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Recipes and Nutrition
SARDINE: T H E Y O U T H - R E S T O R I N G F I S H
The nutritional benefits of oily fish like sardines are so massive that, when I eat them, each mouthful feels as though it’s doing me good. If you imagine all the oils concentrated in the flesh of these fish, those are the very oils that you need for your skin. Loaded with omega-3s, essential fatty acids that have to be obtained from the diet as the body can’t produce them itself, sardines are known to help promote collagen production, keeping the skin looking plump, smooth and hydrated. The nutrients in sardines offer a host of other benefits, including improved heart health, enhanced brain function and more stable blood sugar levels. They have been shown to help boost the metabolism and decrease inflammation, as well as minimise sebum production and reduce the congestion that leads to blocked pores – making sardines a bit of a miracle worker for the whole body. Nutrients include selenium, which helps to protect the skin from UV light and to repair damage caused by the sun – just the thing after a long summer. Sardines are also a rich source of vitamin D, essential for healthy bones and teeth and good for mental well-being. This vitamin is otherwise obtainable only from sunlight, making a food source particularly important during the colder months when there is less sun. So if it’s dark and chilly outside, tucking into a plate of vitamin D-rich sardines should put a smile back on your face – especially when you think of all those wonderful skinbenefiting omega-3s getting to work!
I keep tins of sardines in my cupboard to have as a simple snack – great on toast with a sprinkling of sea salt and cracked black pepper. While they’re lower in mercury than other sea fish, it’s important to buy wild-caught sardines and opt for those packed in water or oil, rather than brine – you can always add the salt later. Even better, buy them fresh from your fishmonger. Bursting with flavour, they need very little to enhance them – just a few herbs and a squeeze of lemon.
280 Calories per serving
1. Place the flour in a bowl with 2 tablespoons of water and knead together to make a dough. (Buckwheat can be quite sticky so you may need to add more flour.)
2. Roll the dough into a tube and slice into four sections. On a work surface lightly dusted with flour, roll each piece out into a flatbread about 3mm thick.
3. Heat a little coconut oil in a non-stick frying pan over a medium heat, add a flatbread and cook on each side for 2–3 minutes or until browned. Transfer to a plate and cook the remaining flatbreads in the same way.
4. Meanwhile, cook the sardines. Melt 1 tablespoon of coconut oil in a frying pan and add the sardines, parsley and lemon juice. Season with a little salt and pepper and cook over a medium heat for 5 minutes on each side or until cooked through (see tip below).
5. To assemble, place slices of radish on top of each flatbread, top with a sardine and serve with extra parsley sprinkled over and a wedge of lemon.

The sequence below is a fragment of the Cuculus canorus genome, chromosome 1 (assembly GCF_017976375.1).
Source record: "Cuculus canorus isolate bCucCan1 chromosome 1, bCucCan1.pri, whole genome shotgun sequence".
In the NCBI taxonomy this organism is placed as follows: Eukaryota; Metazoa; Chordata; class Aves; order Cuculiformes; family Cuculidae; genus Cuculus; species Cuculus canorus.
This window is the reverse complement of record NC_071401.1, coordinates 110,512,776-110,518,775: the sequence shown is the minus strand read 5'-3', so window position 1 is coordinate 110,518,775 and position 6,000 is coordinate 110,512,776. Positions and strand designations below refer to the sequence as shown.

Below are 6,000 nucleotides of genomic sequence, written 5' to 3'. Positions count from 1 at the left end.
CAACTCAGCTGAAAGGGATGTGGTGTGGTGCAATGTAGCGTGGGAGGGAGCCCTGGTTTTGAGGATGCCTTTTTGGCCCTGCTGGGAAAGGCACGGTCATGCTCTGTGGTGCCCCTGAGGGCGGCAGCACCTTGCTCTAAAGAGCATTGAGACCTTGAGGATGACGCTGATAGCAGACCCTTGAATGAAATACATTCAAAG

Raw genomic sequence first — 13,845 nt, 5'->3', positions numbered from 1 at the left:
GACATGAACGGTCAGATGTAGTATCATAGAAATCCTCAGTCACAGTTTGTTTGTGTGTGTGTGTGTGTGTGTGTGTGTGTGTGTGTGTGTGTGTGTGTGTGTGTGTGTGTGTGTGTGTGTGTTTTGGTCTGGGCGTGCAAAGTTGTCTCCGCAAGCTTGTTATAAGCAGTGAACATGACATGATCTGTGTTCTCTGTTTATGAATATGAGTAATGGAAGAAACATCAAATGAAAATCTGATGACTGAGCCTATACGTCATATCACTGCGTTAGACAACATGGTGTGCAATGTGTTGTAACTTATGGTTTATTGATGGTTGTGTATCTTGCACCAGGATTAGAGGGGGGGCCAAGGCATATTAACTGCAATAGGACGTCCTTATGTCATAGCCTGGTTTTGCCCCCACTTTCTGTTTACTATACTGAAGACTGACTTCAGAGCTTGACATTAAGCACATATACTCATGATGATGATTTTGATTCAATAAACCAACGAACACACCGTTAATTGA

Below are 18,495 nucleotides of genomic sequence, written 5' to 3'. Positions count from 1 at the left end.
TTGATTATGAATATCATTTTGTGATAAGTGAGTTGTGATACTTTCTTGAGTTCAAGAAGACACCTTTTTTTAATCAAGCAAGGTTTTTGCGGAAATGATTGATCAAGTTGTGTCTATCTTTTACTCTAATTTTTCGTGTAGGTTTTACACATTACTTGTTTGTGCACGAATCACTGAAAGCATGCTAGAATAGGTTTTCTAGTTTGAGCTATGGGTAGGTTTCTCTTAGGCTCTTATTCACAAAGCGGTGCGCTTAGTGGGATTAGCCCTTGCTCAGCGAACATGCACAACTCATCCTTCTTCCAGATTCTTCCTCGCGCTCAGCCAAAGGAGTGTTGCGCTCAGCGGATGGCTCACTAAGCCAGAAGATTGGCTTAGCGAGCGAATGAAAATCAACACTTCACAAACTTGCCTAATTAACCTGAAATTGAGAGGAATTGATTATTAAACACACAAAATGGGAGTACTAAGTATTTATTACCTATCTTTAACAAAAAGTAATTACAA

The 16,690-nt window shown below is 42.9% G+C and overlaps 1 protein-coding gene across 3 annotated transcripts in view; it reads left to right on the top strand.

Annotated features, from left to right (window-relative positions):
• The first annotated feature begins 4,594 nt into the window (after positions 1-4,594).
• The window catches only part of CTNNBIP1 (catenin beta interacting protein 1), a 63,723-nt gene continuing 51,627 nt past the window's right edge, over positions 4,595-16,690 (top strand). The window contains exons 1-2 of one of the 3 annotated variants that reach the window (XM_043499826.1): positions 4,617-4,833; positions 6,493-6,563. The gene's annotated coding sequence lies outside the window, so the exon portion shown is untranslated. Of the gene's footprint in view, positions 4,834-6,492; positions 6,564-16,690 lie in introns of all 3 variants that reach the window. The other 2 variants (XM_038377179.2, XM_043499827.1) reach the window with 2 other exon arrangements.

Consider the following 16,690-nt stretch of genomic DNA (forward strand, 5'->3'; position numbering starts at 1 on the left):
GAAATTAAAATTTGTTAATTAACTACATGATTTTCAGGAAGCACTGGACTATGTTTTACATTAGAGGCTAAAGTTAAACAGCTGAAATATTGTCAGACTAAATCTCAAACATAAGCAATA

The only downside of cooking fresh sardines is that they will stink your house out! To avoid this, simply cook outdoors on a barbecue.
• Fatty acids:
-All nine essential amino acids
Juicy sun-ripened figs remind me so much of summers spent in Majorca, where the fruit grows everywhere. I hated figs as a kid; my only experience of them was in dried form in the processed filling of fig rolls – a favourite of my dad’s – or something dried that you ate to make you go to the toilet. Of course, as a child I didn’t care about the importance of ‘being regular’. Oh, how things have changed since then! These days you’re able to buy fresh figs much more easily, especially in southern climes. I have a few glamorous friends – mentioning no names – with places abroad that have quite amazing gardens with fig trees growing in them. You don’t need to be glamorous to have fig trees, of course, and you don’t even need fig trees – just a good supplier. Figs are full of fibre, so I don’t feel guilty about eating the sweet fruit because it will flush through me in a day, and anything that moves through the body really quickly, allowing it to absorb other nutrients more efficiently, is always good. Anything that flushes through the system also helps to detoxify the skin, making figs excellent for treating skin conditions like psoriasis or acne. In addition to the roughage they contain, the fresh fruits provide natural sweetness, making them a brilliant way to sweeten dishes as an alternative to refined sugar.
230 Calories per serving
Good for detoxifying the system, figs add a touch of natural sweetness, providing a healthier alternative to processed sugars, which can be detrimental to your skin.
1. Break the burrata or mozzarella into bite-sized pieces and place in a bowl with the figs. Add the rocket and mix well to make sure everything is evenly distributed.
2. Dress at the last minute, drizzling over the olive oil and balsamic vinegar in a zigzag motion and scatter over basil leaves to serve.